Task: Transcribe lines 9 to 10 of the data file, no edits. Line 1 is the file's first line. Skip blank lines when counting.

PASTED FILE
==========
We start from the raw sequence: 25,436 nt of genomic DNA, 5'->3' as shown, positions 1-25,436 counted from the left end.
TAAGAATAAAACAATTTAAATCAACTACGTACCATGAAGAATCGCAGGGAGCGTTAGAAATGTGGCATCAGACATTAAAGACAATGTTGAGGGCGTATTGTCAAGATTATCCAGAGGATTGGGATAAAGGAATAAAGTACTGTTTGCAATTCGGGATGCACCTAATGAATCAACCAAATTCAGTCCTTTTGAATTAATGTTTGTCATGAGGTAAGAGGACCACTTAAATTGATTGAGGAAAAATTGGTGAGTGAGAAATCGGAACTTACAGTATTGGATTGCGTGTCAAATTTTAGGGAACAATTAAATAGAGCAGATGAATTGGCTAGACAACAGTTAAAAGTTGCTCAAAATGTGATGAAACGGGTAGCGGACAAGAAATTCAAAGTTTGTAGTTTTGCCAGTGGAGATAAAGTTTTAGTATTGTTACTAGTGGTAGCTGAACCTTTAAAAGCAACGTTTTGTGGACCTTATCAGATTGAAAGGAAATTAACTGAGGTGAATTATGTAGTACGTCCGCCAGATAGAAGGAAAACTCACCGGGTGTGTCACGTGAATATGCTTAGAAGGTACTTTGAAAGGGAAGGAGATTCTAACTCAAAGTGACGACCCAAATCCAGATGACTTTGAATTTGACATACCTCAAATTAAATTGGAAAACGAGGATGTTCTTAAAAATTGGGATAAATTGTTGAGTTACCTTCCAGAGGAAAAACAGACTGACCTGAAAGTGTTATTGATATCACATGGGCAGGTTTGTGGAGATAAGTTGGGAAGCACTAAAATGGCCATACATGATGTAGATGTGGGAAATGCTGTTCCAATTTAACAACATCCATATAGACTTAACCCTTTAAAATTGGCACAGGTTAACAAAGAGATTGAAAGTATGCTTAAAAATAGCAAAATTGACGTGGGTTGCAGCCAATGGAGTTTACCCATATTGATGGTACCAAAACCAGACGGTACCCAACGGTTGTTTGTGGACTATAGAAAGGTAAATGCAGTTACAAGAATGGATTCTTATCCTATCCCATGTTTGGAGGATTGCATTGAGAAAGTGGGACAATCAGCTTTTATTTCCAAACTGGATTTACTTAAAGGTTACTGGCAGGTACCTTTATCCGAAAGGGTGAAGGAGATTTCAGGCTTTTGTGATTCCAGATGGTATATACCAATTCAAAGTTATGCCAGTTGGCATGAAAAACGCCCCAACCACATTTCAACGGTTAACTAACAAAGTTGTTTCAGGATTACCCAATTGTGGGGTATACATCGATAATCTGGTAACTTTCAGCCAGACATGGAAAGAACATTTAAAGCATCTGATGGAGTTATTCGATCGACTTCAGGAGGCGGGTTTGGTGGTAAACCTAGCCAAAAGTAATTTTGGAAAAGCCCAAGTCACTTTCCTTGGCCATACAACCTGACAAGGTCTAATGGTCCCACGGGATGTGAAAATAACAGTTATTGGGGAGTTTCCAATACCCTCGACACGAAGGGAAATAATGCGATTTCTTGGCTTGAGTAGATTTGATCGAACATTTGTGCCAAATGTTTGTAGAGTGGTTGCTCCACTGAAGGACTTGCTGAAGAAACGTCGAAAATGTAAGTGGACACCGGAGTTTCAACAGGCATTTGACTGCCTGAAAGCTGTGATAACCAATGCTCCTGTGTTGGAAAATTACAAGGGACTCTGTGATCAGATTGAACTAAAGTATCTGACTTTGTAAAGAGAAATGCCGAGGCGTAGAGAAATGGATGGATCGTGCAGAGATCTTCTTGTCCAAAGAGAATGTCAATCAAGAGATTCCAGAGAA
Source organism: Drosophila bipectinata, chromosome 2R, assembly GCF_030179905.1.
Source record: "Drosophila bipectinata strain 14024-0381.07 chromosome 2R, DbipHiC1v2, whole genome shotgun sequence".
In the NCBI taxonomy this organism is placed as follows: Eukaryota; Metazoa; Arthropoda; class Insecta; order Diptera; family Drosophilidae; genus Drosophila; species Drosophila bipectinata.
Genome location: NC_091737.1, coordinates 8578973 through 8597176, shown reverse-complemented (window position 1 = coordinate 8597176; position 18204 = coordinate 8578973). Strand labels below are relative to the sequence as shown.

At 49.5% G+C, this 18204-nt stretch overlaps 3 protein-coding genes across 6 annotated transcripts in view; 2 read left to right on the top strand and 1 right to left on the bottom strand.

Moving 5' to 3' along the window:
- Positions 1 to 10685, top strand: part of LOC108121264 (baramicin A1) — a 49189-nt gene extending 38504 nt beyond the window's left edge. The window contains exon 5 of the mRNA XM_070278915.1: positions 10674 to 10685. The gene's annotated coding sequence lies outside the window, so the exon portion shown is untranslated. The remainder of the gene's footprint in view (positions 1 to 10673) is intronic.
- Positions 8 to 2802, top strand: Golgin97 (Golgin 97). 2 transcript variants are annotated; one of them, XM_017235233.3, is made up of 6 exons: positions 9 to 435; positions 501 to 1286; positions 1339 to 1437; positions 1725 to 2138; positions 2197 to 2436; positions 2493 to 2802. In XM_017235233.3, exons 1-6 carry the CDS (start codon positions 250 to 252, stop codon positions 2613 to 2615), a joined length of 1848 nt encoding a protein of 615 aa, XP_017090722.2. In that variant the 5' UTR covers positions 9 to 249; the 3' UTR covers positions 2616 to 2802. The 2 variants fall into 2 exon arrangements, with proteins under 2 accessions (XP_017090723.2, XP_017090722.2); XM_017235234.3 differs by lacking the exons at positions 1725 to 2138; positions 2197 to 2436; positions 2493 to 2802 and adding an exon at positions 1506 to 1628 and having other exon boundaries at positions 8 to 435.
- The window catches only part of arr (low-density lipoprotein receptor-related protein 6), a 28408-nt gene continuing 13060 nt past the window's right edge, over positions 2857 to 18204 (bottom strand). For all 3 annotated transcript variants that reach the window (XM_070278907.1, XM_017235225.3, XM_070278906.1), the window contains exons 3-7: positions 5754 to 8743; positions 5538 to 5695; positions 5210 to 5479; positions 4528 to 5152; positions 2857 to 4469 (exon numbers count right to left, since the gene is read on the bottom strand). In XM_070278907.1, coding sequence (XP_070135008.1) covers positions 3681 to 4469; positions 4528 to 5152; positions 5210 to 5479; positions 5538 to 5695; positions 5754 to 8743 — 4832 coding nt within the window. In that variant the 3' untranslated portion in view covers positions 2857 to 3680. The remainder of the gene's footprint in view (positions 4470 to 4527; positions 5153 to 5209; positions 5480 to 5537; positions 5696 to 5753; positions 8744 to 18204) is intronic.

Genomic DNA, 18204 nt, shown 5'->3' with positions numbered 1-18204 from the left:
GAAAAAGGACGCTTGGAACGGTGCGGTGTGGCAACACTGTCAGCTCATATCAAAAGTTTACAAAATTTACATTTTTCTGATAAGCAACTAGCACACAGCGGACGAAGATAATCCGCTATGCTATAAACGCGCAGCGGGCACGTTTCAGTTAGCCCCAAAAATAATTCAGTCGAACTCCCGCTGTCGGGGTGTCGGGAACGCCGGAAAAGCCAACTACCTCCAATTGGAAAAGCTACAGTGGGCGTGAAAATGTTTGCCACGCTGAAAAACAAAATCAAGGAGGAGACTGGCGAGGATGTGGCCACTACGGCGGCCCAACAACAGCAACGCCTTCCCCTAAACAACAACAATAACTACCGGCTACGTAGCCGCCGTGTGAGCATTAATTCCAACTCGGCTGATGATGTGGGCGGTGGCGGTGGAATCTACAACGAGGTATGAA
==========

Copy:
- Positions 1 to 10685, top strand: part of LOC108121264 (baramicin A1) — a 49189-nt gene extending 38504 nt beyond the window's left edge. The window contains exon 5 of the mRNA XM_070278915.1: positions 10674 to 10685. The gene's annotated coding sequence lies outside the window, so the exon portion shown is untranslated. The remainder of the gene's footprint in view (positions 1 to 10673) is intronic.
- Positions 8 to 2802, top strand: Golgin97 (Golgin 97). 2 transcript variants are annotated; one of them, XM_017235233.3, is made up of 6 exons: positions 9 to 435; positions 501 to 1286; positions 1339 to 1437; positions 1725 to 2138; positions 2197 to 2436; positions 2493 to 2802. In XM_017235233.3, exons 1-6 carry the CDS (start codon positions 250 to 252, stop codon positions 2613 to 2615), a joined length of 1848 nt encoding a protein of 615 aa, XP_017090722.2. In that variant the 5' UTR covers positions 9 to 249; the 3' UTR covers positions 2616 to 2802. The 2 variants fall into 2 exon arrangements, with proteins under 2 accessions (XP_017090723.2, XP_017090722.2); XM_017235234.3 differs by lacking the exons at positions 1725 to 2138; positions 2197 to 2436; positions 2493 to 2802 and adding an exon at positions 1506 to 1628 and having other exon boundaries at positions 8 to 435.